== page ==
David Strat­ton

The Weekend Australian - Review - - Film -

‘BTommy’s Hon­our ased on real events … mostly” states the open­ing ti­tle of Stephen Frears’s new crowd-pleaser, but even if the events de­picted in are en­tirely true, the prob­lem is they’re not all that be­liev­able in the way they’re pre­sented in this hand­somely mounted odd-cou­ple movie. De­spite a for­mi­da­ble cen­tral per­for­mance from Judi Dench there’s some­thing a bit off-key.

It seems that in 1887, as part of the cel­e­bra­tions of Queen Vic­to­ria’s Golden Jubilee, and bear­ing in mind her role as Empress of In­dia, it was de­cided that a “mo­hur”, or cer­e­mo­nial medal, be pre­sented to her by an Indian. And it seems that, more or less at ran­dom, the Indian cho­sen for this task was Ab­dul Karim (Ali Fazal), a clerk at Agra prison, se­lected mainly be­cause he was tall and rea­son­ably pre­sentable. The of­fi­cials re­spon­si­ble, like most of the Brits in the film, are de­picted as twerps and buf­foons and their choice of the sec­ond equerry to ac­com­pany Ab­dul turns out to be Mo­hamed Baksh (Adeel Akhtar), who is short and plump; we’re asked to be­lieve he was a ring-in af­ter some kind of ac­ci­dent in­volv­ing an ele­phant side­lined his pre­de­ces­sor.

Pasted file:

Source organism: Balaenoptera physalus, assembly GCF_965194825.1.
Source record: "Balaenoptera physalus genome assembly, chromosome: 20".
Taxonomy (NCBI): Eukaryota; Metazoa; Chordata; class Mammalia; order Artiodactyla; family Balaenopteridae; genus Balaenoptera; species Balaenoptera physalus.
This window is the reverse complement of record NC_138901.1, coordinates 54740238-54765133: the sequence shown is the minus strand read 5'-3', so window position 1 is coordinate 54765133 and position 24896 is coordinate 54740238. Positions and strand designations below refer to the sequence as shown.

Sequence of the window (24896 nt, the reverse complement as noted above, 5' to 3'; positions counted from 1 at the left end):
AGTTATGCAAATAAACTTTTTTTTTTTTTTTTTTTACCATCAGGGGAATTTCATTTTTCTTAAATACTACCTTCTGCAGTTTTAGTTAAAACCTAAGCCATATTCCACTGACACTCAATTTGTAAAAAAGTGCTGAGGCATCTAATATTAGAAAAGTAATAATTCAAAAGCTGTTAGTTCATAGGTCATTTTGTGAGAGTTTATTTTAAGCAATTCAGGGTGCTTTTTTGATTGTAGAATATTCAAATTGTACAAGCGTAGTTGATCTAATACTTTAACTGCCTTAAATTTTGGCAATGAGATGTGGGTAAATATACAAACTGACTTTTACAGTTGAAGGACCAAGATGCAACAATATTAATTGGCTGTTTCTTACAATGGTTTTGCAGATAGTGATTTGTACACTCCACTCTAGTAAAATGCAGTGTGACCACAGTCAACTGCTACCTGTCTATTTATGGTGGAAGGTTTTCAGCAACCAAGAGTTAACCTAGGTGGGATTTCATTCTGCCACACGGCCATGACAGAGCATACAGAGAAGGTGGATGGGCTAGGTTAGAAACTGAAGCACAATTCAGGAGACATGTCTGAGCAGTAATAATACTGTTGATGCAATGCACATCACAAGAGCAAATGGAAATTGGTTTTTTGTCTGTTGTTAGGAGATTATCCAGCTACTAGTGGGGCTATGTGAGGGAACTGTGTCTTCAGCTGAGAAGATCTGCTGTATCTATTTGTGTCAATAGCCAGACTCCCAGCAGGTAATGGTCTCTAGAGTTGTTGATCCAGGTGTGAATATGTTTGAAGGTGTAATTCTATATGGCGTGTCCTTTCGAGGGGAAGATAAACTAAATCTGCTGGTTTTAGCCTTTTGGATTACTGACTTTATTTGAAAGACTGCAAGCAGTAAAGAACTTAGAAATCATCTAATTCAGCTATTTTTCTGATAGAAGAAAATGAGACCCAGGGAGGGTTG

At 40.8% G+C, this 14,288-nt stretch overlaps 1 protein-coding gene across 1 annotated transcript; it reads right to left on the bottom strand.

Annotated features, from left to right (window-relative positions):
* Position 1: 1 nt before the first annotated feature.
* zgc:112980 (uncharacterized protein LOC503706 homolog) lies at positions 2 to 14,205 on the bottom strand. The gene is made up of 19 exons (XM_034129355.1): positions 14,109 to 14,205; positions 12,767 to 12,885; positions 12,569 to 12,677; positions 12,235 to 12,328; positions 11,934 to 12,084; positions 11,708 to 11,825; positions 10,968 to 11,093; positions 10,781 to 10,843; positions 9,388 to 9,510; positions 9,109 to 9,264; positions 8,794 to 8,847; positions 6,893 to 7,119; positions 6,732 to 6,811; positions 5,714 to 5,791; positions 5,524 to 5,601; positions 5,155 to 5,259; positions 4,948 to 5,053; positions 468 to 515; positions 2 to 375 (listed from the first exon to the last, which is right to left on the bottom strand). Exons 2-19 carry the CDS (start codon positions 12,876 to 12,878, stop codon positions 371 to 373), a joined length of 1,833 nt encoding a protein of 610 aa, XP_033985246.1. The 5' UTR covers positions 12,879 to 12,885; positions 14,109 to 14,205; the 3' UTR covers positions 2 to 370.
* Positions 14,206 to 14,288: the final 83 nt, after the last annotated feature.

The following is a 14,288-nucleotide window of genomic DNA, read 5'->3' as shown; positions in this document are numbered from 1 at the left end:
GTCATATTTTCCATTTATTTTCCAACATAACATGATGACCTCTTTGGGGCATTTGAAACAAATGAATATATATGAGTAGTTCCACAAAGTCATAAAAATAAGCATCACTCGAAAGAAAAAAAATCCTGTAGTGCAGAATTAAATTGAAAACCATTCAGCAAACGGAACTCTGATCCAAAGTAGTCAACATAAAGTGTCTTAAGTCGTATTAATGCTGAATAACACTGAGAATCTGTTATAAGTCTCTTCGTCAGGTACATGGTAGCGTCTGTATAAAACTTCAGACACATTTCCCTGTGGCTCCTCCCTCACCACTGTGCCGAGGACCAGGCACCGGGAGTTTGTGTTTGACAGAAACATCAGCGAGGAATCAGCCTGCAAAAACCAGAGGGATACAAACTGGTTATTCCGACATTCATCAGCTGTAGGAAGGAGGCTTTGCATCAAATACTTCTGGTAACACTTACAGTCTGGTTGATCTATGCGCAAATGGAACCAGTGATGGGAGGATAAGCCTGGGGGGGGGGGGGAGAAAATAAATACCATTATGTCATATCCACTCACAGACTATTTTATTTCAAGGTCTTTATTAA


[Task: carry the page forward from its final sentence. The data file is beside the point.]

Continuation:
At any rate, the two men make the voy­age to Eng­land and be­fore long are be­ing tu­tored in court eti­quette by Sir Henry (Tim Pig­ot­tSmith), who is in charge the royal house­hold (“The key to good ser­vice is stand­ing still and walk­ing back­wards,” he ex­plains). Of course as the film’s ti­tle re­veals, and as any­one who’s seen the film’s trailer will al­ready know, a firm if un­likely friend­ship de­vel­ops be­tween the elderly monarch and the charm­ing and out­spo­ken Indian. Be­fore long Ab­dul is an of­fi­cial mem­ber of the court and is teach­ing her majesty how to read and write Urdu. She calls him her “mun­shi”, or teacher, and he seems to have re­placed the re­cently de­parted John Brown in Vic­to­ria’s af­fec­tions. The var­i­ous court of­fi­cials are not a bit pleased about the sit­u­a­tion.

Some­how the royal friend­ship sur­vives a cou­ple of star­tling rev­e­la­tions in­volv­ing Ab­dul, one be­ing that he’s a Mus­lim, not a Hindu as Vic­to­ria had sup­posed; and it’s at this point that the film be­gins to feel even more con­trived as it none too sub­tly — though no doubt with the best in­ten­tions — mocks the hor­ror on the faces of the courtiers when con­fronted with Mus­lims and burkas. Ap­palled too is Ber­tie, the prince of Wales (Ed­die Iz­zard), who comes rush­ing back from his favourite wa­ter­ing hole, Monte Carlo, to find out what on earth’s go­ing on in Wind­sor Cas­tle. Iz­zard, like many of the sup­port­ing char­ac­ters, tends to chew the scenery.

And this is one of the film’s prob­lems. Frears has made many good movies over a long ca­reer ( My Beau­ti­ful Laun­drette, Dan­ger­ous Li­aisons, The Grifters, High Fidelity, The Queen), so it’s a lit­tle sur­pris­ing to see the way he al­lows the sup-

IT’S A LIT­TLE SUR­PRIS­ING TO SEE THE WAY FREARS AL­LOWS SUP­PORT­ING CHAR­AC­TERS TO HAM IT UP

Vic­to­ria & Ab­dul (tbc) Na­tional re­lease from Thurs­day Tommy’s Hon­our (M) In limited re­lease

Judi Dench and Ali Fazal in Vic­to­ria & Ab­dul; be­low, Jack Low­den and Peter Mul­lan in

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